Just on the off chance, I will set a bit of mixed ammonium nitrate/Sodium nitrite in some cheap, expendable and non insulating container over a can of sterno in the middle of a snowy field, light the jellied alcohol and retire.

Arm chair chemist, or armless chemist? Tune in next week...

Rhodanide - 14-12-2017 at 06:47

Quote: Originally posted by Bert  

Arm chair chemist, or armless chemist? Tune in next week...

"In other news, there were reports of a massive explosion in a snowy field late last night,"

Rhodanide - 14-12-2017 at 06:58

Quote: Originally posted by AJKOER  
detonation in situ
[Edited on 12-12-2017 by AJKOER]

*COUGH* Benzenediazonium *COUGH*

A long time ago, on a forum far, far away...

Bert - 14-12-2017 at 11:30


Furthermore, my interest in diazonium compounds was piqued by this activity so I did a search on the patent databases. On espacenet, I found a russian patent ( RU2080320 ) which patented the use of 2,4-dinitrobenzenediazonium perchlorate as a low sensitivity, high performance primary explosive. The patent was largely written in russian, so I couldn't understand much of it, but I would think that it could be prepared just like DPNA but from 2,4-dinitroaniline.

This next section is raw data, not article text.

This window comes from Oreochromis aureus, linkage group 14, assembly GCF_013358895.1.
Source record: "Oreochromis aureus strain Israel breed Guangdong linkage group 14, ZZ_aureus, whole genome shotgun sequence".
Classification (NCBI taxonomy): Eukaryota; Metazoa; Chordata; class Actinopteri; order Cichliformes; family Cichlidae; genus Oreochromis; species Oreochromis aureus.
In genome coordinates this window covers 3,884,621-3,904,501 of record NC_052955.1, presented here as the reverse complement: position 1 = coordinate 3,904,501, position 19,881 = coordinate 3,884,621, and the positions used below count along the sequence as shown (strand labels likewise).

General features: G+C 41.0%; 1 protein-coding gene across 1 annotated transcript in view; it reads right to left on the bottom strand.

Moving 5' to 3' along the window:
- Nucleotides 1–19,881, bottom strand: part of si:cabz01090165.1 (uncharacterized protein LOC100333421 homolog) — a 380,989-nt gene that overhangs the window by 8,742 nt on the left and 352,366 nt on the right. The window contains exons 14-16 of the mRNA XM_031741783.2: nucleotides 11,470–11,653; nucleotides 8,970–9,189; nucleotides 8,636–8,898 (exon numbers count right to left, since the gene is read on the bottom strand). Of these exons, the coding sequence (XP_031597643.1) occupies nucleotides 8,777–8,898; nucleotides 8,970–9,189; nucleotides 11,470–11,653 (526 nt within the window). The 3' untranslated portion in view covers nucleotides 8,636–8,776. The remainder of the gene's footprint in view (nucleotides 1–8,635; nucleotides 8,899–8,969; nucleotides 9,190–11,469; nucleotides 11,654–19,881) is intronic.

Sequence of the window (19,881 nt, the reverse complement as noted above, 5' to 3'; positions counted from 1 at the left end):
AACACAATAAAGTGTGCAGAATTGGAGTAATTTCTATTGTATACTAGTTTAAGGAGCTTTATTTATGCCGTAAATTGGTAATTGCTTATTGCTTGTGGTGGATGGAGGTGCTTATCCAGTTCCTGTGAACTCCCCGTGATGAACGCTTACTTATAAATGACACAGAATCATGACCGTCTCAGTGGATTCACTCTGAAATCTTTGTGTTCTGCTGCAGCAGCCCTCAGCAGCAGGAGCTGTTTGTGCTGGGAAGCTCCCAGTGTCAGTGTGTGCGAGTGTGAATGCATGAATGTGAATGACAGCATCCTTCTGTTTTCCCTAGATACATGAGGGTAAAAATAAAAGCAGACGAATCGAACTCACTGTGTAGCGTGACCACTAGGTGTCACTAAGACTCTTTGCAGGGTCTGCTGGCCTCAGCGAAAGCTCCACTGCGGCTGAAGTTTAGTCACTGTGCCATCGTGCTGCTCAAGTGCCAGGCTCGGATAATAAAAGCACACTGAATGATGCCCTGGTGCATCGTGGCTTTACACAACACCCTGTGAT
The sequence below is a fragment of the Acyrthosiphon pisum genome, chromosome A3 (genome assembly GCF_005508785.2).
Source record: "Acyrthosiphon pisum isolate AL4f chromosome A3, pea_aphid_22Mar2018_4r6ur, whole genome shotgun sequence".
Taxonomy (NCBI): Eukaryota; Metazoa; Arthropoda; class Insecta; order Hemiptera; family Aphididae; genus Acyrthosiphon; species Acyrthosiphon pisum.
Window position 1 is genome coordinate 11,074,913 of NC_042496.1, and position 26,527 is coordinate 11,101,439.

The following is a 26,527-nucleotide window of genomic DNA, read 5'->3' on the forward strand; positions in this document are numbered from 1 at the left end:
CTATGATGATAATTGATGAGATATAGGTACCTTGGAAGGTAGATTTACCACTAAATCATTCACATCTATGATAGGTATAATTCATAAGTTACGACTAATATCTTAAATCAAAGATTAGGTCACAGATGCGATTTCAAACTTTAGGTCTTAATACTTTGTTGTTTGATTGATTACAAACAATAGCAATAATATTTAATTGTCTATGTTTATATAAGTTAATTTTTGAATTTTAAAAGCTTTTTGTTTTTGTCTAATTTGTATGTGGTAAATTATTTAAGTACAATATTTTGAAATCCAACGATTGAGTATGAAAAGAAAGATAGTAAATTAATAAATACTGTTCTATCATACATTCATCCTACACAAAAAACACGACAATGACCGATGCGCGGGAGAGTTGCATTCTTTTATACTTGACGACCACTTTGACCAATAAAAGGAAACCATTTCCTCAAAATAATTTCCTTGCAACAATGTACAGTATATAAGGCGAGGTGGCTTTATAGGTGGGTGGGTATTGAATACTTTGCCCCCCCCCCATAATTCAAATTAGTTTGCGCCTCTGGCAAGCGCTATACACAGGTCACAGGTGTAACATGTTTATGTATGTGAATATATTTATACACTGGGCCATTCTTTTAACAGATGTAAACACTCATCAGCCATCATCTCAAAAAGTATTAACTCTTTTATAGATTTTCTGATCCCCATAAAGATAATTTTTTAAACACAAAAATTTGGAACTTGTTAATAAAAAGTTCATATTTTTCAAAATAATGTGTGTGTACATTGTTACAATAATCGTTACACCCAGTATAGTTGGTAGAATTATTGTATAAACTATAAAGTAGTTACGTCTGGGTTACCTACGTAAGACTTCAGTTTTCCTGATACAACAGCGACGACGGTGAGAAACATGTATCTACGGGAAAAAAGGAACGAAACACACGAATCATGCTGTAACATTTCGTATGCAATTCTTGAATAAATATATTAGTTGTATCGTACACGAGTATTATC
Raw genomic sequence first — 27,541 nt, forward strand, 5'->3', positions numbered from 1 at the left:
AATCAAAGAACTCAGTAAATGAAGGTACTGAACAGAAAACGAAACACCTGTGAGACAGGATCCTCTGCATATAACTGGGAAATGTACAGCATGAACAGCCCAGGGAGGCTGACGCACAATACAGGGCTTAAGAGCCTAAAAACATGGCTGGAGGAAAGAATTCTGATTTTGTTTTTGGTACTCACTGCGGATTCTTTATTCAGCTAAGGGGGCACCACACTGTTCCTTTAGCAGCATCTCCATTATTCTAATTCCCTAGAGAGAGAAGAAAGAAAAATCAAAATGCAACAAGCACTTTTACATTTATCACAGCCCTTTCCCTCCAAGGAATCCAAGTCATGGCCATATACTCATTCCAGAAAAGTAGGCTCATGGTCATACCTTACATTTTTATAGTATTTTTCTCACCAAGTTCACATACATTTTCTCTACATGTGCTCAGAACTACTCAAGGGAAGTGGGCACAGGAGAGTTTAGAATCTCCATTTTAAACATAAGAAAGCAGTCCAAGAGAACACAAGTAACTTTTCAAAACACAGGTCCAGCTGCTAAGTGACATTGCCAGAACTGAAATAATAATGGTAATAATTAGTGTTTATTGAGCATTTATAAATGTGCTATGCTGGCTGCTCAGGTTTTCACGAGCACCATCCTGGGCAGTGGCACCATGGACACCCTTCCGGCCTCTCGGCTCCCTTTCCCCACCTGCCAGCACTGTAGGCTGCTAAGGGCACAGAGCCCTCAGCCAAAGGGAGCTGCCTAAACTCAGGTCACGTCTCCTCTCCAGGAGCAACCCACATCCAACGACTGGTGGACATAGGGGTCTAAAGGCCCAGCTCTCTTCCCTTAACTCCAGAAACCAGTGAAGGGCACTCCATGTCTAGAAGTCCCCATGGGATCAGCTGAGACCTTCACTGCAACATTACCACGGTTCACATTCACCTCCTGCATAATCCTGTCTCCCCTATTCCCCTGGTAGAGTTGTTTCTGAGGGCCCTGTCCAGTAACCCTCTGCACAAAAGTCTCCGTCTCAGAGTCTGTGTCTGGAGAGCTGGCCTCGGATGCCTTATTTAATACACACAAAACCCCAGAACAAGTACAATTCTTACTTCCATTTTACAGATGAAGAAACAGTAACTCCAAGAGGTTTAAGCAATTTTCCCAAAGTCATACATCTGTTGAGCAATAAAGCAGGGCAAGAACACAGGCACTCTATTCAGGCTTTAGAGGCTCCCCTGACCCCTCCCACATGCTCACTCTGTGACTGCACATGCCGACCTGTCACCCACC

For this reason I have been researching a synthetic route to that precursor and have settled on Acetanilide --> 2,4-dinitroacetanilide --> 2,4-dinitroaniline --> DNBDP

AJKOER - 15-12-2017 at 00:14

Apparently, this source notes the use of flameless explosives in coal mines, see . The reason cited is coal dust and methane gas presence. So, flameless pressure explosives seem suited as described by Woelen experience with a NH4Cl/NaNO2 mix.

From atomistry,com on N2(link: ) to quote:

"Ammonium nitrite, NH4NO2, readily decomposes into nitrogen and water when its solution is gently heated:

NH4NO2 = N2+2H2O.

Actually, in practice, it is found more convenient to warm a solution of sodium nitrite with one of ammonium chloride or sulphate, when the ammonium nitrite, formed by double decomposition, decomposes as above. Overheating should be avoided, otherwise turbulent ebullition occurs."

Another source notes that strong heating of the aqueous mix "can cause the reaction to be explosive" (see

With respect to dry NaNO2, a source states "If contaminated by ammonium compounds, spontaneous decomposition can occur" (link: ).

[Edited on 15-12-2017 by AJKOER]